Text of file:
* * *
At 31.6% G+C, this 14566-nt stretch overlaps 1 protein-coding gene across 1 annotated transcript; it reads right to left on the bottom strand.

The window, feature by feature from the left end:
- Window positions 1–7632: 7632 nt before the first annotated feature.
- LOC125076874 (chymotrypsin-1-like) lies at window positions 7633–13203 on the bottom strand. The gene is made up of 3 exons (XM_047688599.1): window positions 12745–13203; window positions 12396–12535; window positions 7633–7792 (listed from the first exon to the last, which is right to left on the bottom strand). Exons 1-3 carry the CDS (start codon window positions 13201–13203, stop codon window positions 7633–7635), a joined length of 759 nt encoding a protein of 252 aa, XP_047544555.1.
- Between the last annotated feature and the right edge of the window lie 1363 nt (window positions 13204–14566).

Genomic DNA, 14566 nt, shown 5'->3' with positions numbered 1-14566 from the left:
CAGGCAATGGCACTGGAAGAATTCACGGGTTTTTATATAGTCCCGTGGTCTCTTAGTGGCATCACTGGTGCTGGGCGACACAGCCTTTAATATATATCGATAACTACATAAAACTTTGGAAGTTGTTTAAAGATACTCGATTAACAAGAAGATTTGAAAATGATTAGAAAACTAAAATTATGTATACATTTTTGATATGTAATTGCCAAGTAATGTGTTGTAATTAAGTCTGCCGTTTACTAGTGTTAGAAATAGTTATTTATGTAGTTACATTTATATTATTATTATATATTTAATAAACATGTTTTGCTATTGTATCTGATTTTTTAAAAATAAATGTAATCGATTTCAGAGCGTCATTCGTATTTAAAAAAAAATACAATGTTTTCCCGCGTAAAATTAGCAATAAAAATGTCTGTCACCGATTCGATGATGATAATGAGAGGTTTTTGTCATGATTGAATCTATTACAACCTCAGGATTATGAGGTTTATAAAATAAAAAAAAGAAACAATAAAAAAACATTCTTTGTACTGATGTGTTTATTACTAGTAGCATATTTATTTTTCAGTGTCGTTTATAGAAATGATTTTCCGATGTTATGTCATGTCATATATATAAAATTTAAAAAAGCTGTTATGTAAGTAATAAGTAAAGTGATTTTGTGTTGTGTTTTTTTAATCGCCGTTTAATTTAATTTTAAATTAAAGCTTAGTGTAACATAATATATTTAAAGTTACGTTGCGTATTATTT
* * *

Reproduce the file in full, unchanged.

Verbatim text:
At 31.6% G+C, this 14566-nt stretch overlaps 1 protein-coding gene across 1 annotated transcript; it reads right to left on the bottom strand.

The window, feature by feature from the left end:
- Window positions 1–7632: 7632 nt before the first annotated feature.
- LOC125076874 (chymotrypsin-1-like) lies at window positions 7633–13203 on the bottom strand. The gene is made up of 3 exons (XM_047688599.1): window positions 12745–13203; window positions 12396–12535; window positions 7633–7792 (listed from the first exon to the last, which is right to left on the bottom strand). Exons 1-3 carry the CDS (start codon window positions 13201–13203, stop codon window positions 7633–7635), a joined length of 759 nt encoding a protein of 252 aa, XP_047544555.1.
- Between the last annotated feature and the right edge of the window lie 1363 nt (window positions 13204–14566).

Genomic DNA, 14566 nt, shown 5'->3' with positions numbered 1-14566 from the left:
CAGGCAATGGCACTGGAAGAATTCACGGGTTTTTATATAGTCCCGTGGTCTCTTAGTGGCATCACTGGTGCTGGGCGACACAGCCTTTAATATATATCGATAACTACATAAAACTTTGGAAGTTGTTTAAAGATACTCGATTAACAAGAAGATTTGAAAATGATTAGAAAACTAAAATTATGTATACATTTTTGATATGTAATTGCCAAGTAATGTGTTGTAATTAAGTCTGCCGTTTACTAGTGTTAGAAATAGTTATTTATGTAGTTACATTTATATTATTATTATATATTTAATAAACATGTTTTGCTATTGTATCTGATTTTTTAAAAATAAATGTAATCGATTTCAGAGCGTCATTCGTATTTAAAAAAAAATACAATGTTTTCCCGCGTAAAATTAGCAATAAAAATGTCTGTCACCGATTCGATGATGATAATGAGAGGTTTTTGTCATGATTGAATCTATTACAACCTCAGGATTATGAGGTTTATAAAATAAAAAAAAGAAACAATAAAAAAACATTCTTTGTACTGATGTGTTTATTACTAGTAGCATATTTATTTTTCAGTGTCGTTTATAGAAATGATTTTCCGATGTTATGTCATGTCATATATATAAAATTTAAAAAAGCTGTTATGTAAGTAATAAGTAAAGTGATTTTGTGTTGTGTTTTTTTAATCGCCGTTTAATTTAATTTTAAATTAAAGCTTAGTGTAACATAATATATTTAAAGTTACGTTGCGTATTATTT